The Canadian Food Inspection Agency, through vigorous testing regimes, has confirmed there is no scientific evidence linking adverse health effects to naturally occurring cadmium found in shellfish. In fact, it recently revisited this issue in the spring of 2010 and, with this up-to-date data, recommended that no changes be made to Health Canada’s consumption guidelines. We are confident our farmers produce a secure and nutritious food product that is naturally grown in our coastal waters. People have been eating farmed shellfish from BC for over a hundred years and there has never been one direct link to adverse health effects documented, including in this current research from Simon Fraser University.
Assistant Executive Director
BC Shellfish Growers Association
Complex wish list
Residents have offered ideas for the “logged land” near the Powell River Recreation Complex: a bike park, adult recreational activities, basketball and expanding the parking lot [“Residents suggest logged land uses,” December 29, 2010]. Good ideas, but new ones. There is another on the “wish list” that has been there for a very long time—a new library and now a new museum.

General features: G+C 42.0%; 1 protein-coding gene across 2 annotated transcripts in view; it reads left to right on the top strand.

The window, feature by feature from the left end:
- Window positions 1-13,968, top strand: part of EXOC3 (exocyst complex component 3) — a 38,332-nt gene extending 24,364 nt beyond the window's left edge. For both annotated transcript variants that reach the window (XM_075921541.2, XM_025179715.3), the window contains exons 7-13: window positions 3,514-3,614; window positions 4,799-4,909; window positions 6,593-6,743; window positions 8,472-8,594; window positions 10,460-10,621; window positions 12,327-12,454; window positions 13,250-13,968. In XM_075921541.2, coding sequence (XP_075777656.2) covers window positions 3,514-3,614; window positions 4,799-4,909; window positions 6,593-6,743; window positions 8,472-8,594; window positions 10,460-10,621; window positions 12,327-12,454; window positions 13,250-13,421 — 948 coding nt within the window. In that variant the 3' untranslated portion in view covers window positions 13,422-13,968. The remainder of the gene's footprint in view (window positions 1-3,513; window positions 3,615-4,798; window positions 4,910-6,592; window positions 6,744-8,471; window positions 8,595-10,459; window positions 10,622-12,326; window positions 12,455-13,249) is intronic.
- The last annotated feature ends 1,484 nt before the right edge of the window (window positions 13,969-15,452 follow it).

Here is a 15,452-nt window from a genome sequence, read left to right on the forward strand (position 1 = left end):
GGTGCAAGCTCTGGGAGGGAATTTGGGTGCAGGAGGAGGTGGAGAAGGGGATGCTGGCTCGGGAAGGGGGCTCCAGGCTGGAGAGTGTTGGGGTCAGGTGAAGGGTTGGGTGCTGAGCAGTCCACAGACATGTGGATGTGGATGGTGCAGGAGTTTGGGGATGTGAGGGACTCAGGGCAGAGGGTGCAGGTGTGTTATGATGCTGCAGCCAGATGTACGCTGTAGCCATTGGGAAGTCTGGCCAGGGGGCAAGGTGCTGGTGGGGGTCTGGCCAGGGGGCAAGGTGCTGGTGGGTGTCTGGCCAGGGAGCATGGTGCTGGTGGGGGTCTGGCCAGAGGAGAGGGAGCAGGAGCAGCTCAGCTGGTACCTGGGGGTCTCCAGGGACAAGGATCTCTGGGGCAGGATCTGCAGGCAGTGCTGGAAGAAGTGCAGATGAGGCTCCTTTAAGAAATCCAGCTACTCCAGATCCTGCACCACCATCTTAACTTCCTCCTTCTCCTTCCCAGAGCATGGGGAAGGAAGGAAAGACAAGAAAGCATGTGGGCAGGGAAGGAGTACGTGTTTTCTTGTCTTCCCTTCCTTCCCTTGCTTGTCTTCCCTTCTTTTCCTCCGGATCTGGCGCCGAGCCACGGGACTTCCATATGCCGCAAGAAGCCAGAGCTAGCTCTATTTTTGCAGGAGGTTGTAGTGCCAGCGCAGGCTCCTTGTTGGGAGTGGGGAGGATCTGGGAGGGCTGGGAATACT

Our complex is a great asset to all, in a wonderful setting. By adding these two ideas a very attractive compound would be achieved, still leaving land for other uses.
It is time for the people in office to listen to the people of Powell River. We want the park that has replaced the old Willingdon arena site left as it is now. We have already lost a school, Gordon Park track, Timberlane Park. Not a good record.
Now is the time for City of Powell River council to do what is right and follow the popular recommendation. Leave the small waterfront park with a million-dollar view alone. Use the complex land already semi-cleared for what is needed—a new library and museum.
Sid Allman Sr.